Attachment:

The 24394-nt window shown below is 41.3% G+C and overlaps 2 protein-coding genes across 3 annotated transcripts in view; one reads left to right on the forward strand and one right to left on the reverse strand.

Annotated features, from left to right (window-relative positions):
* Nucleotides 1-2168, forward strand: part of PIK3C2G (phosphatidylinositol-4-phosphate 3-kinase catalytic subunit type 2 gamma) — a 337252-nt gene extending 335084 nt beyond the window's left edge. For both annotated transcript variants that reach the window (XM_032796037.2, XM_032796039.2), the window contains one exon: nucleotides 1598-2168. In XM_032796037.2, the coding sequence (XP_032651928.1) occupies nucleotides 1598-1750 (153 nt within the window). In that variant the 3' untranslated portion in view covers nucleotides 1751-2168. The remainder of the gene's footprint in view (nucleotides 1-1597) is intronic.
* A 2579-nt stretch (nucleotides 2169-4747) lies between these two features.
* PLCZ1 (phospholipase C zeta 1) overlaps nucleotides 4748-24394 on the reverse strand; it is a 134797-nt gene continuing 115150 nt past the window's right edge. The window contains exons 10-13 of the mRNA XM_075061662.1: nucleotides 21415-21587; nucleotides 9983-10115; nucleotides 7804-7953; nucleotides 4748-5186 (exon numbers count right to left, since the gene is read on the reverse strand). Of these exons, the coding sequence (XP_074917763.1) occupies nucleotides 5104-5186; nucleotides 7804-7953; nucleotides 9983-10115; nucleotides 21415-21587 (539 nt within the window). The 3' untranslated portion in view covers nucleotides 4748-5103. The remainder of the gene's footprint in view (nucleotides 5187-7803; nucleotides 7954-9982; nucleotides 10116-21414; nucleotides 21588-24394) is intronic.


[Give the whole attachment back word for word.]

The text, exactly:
The 24394-nt window shown below is 41.3% G+C and overlaps 2 protein-coding genes across 3 annotated transcripts in view; one reads left to right on the forward strand and one right to left on the reverse strand.

Annotated features, from left to right (window-relative positions):
* Nucleotides 1-2168, forward strand: part of PIK3C2G (phosphatidylinositol-4-phosphate 3-kinase catalytic subunit type 2 gamma) — a 337252-nt gene extending 335084 nt beyond the window's left edge. For both annotated transcript variants that reach the window (XM_032796037.2, XM_032796039.2), the window contains one exon: nucleotides 1598-2168. In XM_032796037.2, the coding sequence (XP_032651928.1) occupies nucleotides 1598-1750 (153 nt within the window). In that variant the 3' untranslated portion in view covers nucleotides 1751-2168. The remainder of the gene's footprint in view (nucleotides 1-1597) is intronic.
* A 2579-nt stretch (nucleotides 2169-4747) lies between these two features.
* PLCZ1 (phospholipase C zeta 1) overlaps nucleotides 4748-24394 on the reverse strand; it is a 134797-nt gene continuing 115150 nt past the window's right edge. The window contains exons 10-13 of the mRNA XM_075061662.1: nucleotides 21415-21587; nucleotides 9983-10115; nucleotides 7804-7953; nucleotides 4748-5186 (exon numbers count right to left, since the gene is read on the reverse strand). Of these exons, the coding sequence (XP_074917763.1) occupies nucleotides 5104-5186; nucleotides 7804-7953; nucleotides 9983-10115; nucleotides 21415-21587 (539 nt within the window). The 3' untranslated portion in view covers nucleotides 4748-5103. The remainder of the gene's footprint in view (nucleotides 5187-7803; nucleotides 7954-9982; nucleotides 10116-21414; nucleotides 21588-24394) is intronic.